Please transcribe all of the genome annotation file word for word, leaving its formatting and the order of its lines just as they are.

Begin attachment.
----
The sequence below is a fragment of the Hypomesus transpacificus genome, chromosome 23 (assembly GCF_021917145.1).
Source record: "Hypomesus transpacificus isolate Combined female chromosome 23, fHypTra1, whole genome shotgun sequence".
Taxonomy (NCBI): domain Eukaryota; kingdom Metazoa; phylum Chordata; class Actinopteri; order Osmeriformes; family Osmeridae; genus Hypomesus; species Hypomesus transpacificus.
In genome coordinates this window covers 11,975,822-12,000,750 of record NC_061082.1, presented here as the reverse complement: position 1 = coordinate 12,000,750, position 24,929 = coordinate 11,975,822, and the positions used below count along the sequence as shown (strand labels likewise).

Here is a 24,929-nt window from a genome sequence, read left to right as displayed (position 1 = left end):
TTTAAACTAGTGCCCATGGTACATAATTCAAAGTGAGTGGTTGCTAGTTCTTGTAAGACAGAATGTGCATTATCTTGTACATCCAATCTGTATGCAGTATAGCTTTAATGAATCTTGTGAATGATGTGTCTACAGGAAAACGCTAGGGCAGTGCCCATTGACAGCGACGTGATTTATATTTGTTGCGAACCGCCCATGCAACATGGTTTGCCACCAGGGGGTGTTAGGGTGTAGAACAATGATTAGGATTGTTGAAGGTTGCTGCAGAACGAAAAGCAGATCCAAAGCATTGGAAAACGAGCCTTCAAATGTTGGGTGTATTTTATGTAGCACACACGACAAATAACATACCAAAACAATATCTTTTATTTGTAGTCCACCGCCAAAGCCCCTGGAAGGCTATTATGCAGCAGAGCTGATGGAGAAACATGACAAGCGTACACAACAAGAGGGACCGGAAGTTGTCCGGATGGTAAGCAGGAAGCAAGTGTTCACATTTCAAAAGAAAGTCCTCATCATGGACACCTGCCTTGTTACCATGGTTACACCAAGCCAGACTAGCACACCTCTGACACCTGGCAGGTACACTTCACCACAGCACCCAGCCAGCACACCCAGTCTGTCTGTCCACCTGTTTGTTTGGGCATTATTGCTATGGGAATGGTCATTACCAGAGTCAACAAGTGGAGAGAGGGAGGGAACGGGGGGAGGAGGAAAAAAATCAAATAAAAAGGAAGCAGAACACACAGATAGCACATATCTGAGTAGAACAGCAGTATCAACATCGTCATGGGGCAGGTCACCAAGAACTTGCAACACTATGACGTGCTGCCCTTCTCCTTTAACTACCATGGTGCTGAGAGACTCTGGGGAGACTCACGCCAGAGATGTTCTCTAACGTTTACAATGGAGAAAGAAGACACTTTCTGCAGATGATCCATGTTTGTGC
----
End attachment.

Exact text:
The sequence below is a fragment of the Hypomesus transpacificus genome, chromosome 23 (assembly GCF_021917145.1).
Source record: "Hypomesus transpacificus isolate Combined female chromosome 23, fHypTra1, whole genome shotgun sequence".
Taxonomy (NCBI): domain Eukaryota; kingdom Metazoa; phylum Chordata; class Actinopteri; order Osmeriformes; family Osmeridae; genus Hypomesus; species Hypomesus transpacificus.
In genome coordinates this window covers 11,975,822-12,000,750 of record NC_061082.1, presented here as the reverse complement: position 1 = coordinate 12,000,750, position 24,929 = coordinate 11,975,822, and the positions used below count along the sequence as shown (strand labels likewise).

Here is a 24,929-nt window from a genome sequence, read left to right as displayed (position 1 = left end):
TTTAAACTAGTGCCCATGGTACATAATTCAAAGTGAGTGGTTGCTAGTTCTTGTAAGACAGAATGTGCATTATCTTGTACATCCAATCTGTATGCAGTATAGCTTTAATGAATCTTGTGAATGATGTGTCTACAGGAAAACGCTAGGGCAGTGCCCATTGACAGCGACGTGATTTATATTTGTTGCGAACCGCCCATGCAACATGGTTTGCCACCAGGGGGTGTTAGGGTGTAGAACAATGATTAGGATTGTTGAAGGTTGCTGCAGAACGAAAAGCAGATCCAAAGCATTGGAAAACGAGCCTTCAAATGTTGGGTGTATTTTATGTAGCACACACGACAAATAACATACCAAAACAATATCTTTTATTTGTAGTCCACCGCCAAAGCCCCTGGAAGGCTATTATGCAGCAGAGCTGATGGAGAAACATGACAAGCGTACACAACAAGAGGGACCGGAAGTTGTCCGGATGGTAAGCAGGAAGCAAGTGTTCACATTTCAAAAGAAAGTCCTCATCATGGACACCTGCCTTGTTACCATGGTTACACCAAGCCAGACTAGCACACCTCTGACACCTGGCAGGTACACTTCACCACAGCACCCAGCCAGCACACCCAGTCTGTCTGTCCACCTGTTTGTTTGGGCATTATTGCTATGGGAATGGTCATTACCAGAGTCAACAAGTGGAGAGAGGGAGGGAACGGGGGGAGGAGGAAAAAAATCAAATAAAAAGGAAGCAGAACACACAGATAGCACATATCTGAGTAGAACAGCAGTATCAACATCGTCATGGGGCAGGTCACCAAGAACTTGCAACACTATGACGTGCTGCCCTTCTCCTTTAACTACCATGGTGCTGAGAGACTCTGGGGAGACTCACGCCAGAGATGTTCTCTAACGTTTACAATGGAGAAAGAAGACACTTTCTGCAGATGATCCATGTTTGTGC